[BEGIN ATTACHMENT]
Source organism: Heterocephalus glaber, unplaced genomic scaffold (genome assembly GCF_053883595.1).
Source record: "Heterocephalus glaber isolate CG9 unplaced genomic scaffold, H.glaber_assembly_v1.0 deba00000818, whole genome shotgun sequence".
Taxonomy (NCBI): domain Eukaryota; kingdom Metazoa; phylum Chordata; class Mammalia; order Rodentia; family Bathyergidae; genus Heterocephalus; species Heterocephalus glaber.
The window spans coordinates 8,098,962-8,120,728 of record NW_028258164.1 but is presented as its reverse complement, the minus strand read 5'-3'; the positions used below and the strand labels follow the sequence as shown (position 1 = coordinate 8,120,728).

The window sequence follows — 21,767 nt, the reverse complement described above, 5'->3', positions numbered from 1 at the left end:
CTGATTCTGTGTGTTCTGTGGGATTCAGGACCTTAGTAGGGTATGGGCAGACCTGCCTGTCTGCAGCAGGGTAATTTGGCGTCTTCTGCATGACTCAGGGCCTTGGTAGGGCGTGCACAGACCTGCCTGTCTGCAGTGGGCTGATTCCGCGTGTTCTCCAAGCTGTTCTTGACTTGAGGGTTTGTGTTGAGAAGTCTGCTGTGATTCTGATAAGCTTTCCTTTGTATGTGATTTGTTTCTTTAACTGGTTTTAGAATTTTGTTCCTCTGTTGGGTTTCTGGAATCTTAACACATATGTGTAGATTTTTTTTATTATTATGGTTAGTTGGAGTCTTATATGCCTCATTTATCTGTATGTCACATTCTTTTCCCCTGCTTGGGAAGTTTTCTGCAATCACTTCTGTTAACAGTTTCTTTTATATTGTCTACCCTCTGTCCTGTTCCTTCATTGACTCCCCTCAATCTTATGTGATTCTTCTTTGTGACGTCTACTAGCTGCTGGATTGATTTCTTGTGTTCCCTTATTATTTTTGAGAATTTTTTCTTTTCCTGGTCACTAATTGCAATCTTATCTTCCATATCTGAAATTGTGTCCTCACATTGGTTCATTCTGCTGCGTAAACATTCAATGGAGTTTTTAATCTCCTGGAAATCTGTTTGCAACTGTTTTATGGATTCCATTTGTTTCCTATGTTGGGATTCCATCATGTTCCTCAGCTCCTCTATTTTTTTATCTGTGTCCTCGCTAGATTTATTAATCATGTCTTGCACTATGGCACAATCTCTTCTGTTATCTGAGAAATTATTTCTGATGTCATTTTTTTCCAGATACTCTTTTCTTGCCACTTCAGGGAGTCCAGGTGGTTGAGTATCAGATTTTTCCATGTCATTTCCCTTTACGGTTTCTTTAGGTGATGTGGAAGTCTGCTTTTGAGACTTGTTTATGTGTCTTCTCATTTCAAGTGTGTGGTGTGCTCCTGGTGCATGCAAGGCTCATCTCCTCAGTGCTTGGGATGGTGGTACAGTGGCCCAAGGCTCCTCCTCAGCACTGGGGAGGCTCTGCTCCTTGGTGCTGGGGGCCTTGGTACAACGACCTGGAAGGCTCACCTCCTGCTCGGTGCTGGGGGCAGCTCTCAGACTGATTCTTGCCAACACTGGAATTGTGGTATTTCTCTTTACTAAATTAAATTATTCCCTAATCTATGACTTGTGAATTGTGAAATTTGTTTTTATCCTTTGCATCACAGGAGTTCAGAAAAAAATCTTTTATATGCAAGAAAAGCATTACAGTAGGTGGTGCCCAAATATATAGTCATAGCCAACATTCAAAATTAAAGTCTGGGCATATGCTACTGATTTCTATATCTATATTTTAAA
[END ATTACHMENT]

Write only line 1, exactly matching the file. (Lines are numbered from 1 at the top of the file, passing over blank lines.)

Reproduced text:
Source organism: Heterocephalus glaber, unplaced genomic scaffold (genome assembly GCF_053883595.1).